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Yan Yan v. Penn State University


August 3, 2012


The opinion of the court was delivered by: Hon. John E. Jones III


Presently pending before the Court in this civil rights action is the Motion for Summary Judgment (doc. 67) of Defendants Penn State, Zhi-Chun Lai, and LiLun Ho. The Motion has been fully briefed (docs. 70, 79, 86) and is therefore ripe for our review. For the reasons articulated herein, we will grant the Motion in its entirety and enter judgment in favor of the Defendants on all counts of the Plaintiff's Amended Complaint (doc. 33).


The Plaintiff, Yan Yan ("Plaintiff" or "Yan"), commenced the above-captioned civil action with the filing of a Complaint (doc. 1) on January 26, 2010, asserting various causes of action against Defendants Penn State ("Penn State"), Zhi-Chun Lai ("Lai"), and Li-Lun Ho ("Ho"), collectively referred to herein as "Defendants." The parties and the Court are intimately familiar with the protracted procedural posture of this litigation and we thus abbreviate that history, providing only the most pertinent portions thereof herein.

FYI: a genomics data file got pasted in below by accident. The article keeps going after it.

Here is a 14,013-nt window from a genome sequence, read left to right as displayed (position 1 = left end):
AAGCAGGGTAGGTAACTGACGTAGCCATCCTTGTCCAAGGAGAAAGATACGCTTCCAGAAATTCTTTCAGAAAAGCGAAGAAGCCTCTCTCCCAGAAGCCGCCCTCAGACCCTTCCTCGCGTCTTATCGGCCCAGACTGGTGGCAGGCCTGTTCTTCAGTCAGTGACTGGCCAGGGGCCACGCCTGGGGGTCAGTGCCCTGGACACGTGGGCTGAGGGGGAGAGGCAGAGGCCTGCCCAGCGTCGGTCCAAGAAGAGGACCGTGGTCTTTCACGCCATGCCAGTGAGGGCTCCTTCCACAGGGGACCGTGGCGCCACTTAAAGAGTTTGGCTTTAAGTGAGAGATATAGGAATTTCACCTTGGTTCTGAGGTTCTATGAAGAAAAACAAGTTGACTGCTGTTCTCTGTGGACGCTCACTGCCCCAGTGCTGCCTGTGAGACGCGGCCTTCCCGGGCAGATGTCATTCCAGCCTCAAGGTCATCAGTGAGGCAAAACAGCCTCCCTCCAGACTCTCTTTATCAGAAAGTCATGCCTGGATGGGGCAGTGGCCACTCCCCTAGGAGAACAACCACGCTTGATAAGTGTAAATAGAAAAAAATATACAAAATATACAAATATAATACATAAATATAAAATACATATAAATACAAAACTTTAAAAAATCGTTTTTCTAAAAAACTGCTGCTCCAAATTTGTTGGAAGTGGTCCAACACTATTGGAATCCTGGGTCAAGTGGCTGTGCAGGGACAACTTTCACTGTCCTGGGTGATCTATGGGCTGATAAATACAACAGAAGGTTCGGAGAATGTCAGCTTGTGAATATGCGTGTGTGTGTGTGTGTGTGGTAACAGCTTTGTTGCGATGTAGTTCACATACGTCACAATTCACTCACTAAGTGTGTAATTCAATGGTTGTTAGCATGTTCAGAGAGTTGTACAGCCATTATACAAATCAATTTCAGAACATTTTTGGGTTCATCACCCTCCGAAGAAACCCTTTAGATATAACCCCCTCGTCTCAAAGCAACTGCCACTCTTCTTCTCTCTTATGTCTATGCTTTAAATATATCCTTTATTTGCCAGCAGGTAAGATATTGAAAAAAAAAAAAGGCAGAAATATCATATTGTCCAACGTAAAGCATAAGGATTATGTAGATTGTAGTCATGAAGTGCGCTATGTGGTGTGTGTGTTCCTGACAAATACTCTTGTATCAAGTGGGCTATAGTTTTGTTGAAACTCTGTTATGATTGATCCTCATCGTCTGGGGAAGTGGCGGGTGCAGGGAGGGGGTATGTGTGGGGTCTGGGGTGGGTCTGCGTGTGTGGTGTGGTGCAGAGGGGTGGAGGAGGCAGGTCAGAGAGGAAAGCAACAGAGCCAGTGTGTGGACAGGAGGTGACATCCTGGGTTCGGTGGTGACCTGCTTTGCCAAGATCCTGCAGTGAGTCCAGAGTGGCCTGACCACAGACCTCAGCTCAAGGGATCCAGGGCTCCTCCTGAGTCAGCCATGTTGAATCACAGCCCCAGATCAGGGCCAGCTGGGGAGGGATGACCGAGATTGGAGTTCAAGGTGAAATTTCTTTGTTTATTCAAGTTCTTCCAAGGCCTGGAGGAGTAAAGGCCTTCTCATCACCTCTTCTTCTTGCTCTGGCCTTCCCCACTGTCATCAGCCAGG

Since this action was initiated, the Plaintiff has twice filed amended complaints (docs. 16, 33). Following the resolution of Defendants' Motions to Dismiss (doc. 17) and our Order granting the same (doc. 21), Plaintiff filed the presently operative Amended Complaint (doc. 33). The four-count Amended Complaint asserts the following causes of action: hostile work environment in violation of Title IX against Defendant Penn State (Count I); retaliation and discrimination in violation of Title IX against Defendant Penn State (Count II); retaliation in violation of the First Amendment pursuant to 42 U.S.C. § 1983 against all Defendants (Count III); and discrimination in violation of the Equal Protection Clause pursuant to 42 U.S.C. § 1983 against all Defendants (Count IV).

On May 1, 2012, the collective Defendants filed the instant Motion for Summary Judgment (doc. 67) contemporaneously with a statement of facts (doc. 68), exhibits (doc. 69), and a brief in support of said Motion (doc. 70). Following several extensions of time granted to the Plaintiff, on June 29, 2012, the Plaintiff filed a brief in opposition (doc. 79) and a counter-statement of facts (doc. 80). The Plaintiff did not file any exhibits, documents, or other evidence in opposition to the Defendants' filing. On July 20, 2012, the Defendants filed a reply brief (doc. 86), and the Motion is thus ripe for our review.